Will the changes to the stadium make it a bit more fan friendly?

The reconfiguration will make some fans closer to the pitch - when we return!

There are not many positive things to write about West Ham right now but the stadium reconfiguration may just be one of them.

Of course the ‘improvements’ pale into insignificance when compared to the travesty that is the club’s approach to the transfer market and the new season.

But nonetheless, credit where it is due, when you isolate this act I think it just about constitutes listening to the fans.

In short, the Bobby Moore and Trevor Brooking stands’ lower tiers have been squared off so the rows run parallel with the goal line like a normal football stadium.

What a novel idea.

The works cost around £5million – or ¼ of a Grady Diangana – but they will pay for themselves within five years thanks to savings on previous relocation costs that will no longer be required as a result of the new layout.

Having claimed the club “worked with fans” ahead of the project, Karren Brady labelled it: ‘Another great step toward improving the supporter experience at the London Stadium.’

Whether or not any actual supporters will agree with that statement when they take their new seats remains to be seen.

Questions have been asked about the increase in the already vast gap between the upper and lower tiers and what impact that will have on the atmosphere.

But it’s a case of the club being damned if they do and damned if they don’t.

You can’t move the seats closer to the pitch without extending the tier gap and what would fans rather be closer to? The pitch or the stand behind them?

Although they will also be further from the bars in the concourse so maybe they should revert back after all.

The new setup will see fans in the middle of the stands move around four metres closer to the pitch.

But some supporters are already angry as their new seats will leave them further away from the action with many also reporting being split up from their friends and family who they previously sat with.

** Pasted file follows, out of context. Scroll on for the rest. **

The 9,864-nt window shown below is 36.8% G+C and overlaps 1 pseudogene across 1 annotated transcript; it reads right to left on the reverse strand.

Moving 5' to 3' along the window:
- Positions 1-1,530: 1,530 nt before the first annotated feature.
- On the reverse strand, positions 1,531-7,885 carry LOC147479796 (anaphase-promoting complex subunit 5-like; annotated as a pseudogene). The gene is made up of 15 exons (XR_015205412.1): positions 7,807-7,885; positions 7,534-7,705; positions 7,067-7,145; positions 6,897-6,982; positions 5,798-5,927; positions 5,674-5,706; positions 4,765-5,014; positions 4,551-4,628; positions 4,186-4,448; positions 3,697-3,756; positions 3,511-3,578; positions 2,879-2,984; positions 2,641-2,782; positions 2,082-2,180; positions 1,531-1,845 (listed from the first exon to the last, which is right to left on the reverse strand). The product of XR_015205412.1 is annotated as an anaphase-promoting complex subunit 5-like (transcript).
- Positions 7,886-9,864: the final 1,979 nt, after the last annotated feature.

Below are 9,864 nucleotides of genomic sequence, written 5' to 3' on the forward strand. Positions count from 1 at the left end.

Brady reckons: ‘The vast majority of fans in these stands will move closer to the pitch. And every effort has gone into keeping groups together.’

But she conceded: ‘Not every seating position will remain entirely like-for-like.’

With my season ticket in the Billy Bonds upper, I am not affected by the new layout at all.

In fact, I couldn’t really care less and would much rather focus on the fact we are seemingly and willingly hurtling headlong into another relegation campaign.

But my friend and We Are West Ham podcast co-host Tom Edwards sits in the Trevor Brooking lower and has some much stronger views on the subject.

Tom told me: ‘It all happened without our consent. It seemed like a mercenary process considering the club just did it without giving us any options. We have been moved around 30 seats away from our mates who we go with to every game which is a pain.

‘As a result, we have had to pay for our season tickets in full as it is the only way we are able to relocate our seats in the hope of sitting together again. It feels like we are loaning the club money because we are having to indefinitely pay full price for our tickets even though we may never be able to get to a game.

“Squaring off of the seats was definitely needed but it should have been done before we moved to London Stadium and by consulting the fans who are going to be affected.’

Ultimately, many supporters have moaned for ages about the state of the stadium and implored the club to improve it where possible.

Many will still argue bringing the seats closer to the pitch in a stadium built for athletics is like polishing a turd.

And it does feel odd that despite being the ones who did the poo in the first place, the club is still looking for credit for pulling out the Mr Muscle.

Ultimately I’m sure this will be added to West Ham’s list of “things Sky or any other news outlet will have to remind people of next time they have the audacity to criticise the club and we threaten to sue them”.

And given everything else going on at the Hammers right now, to coin a Jurgen Klopp phrase, this feels like the most important of the least important things.

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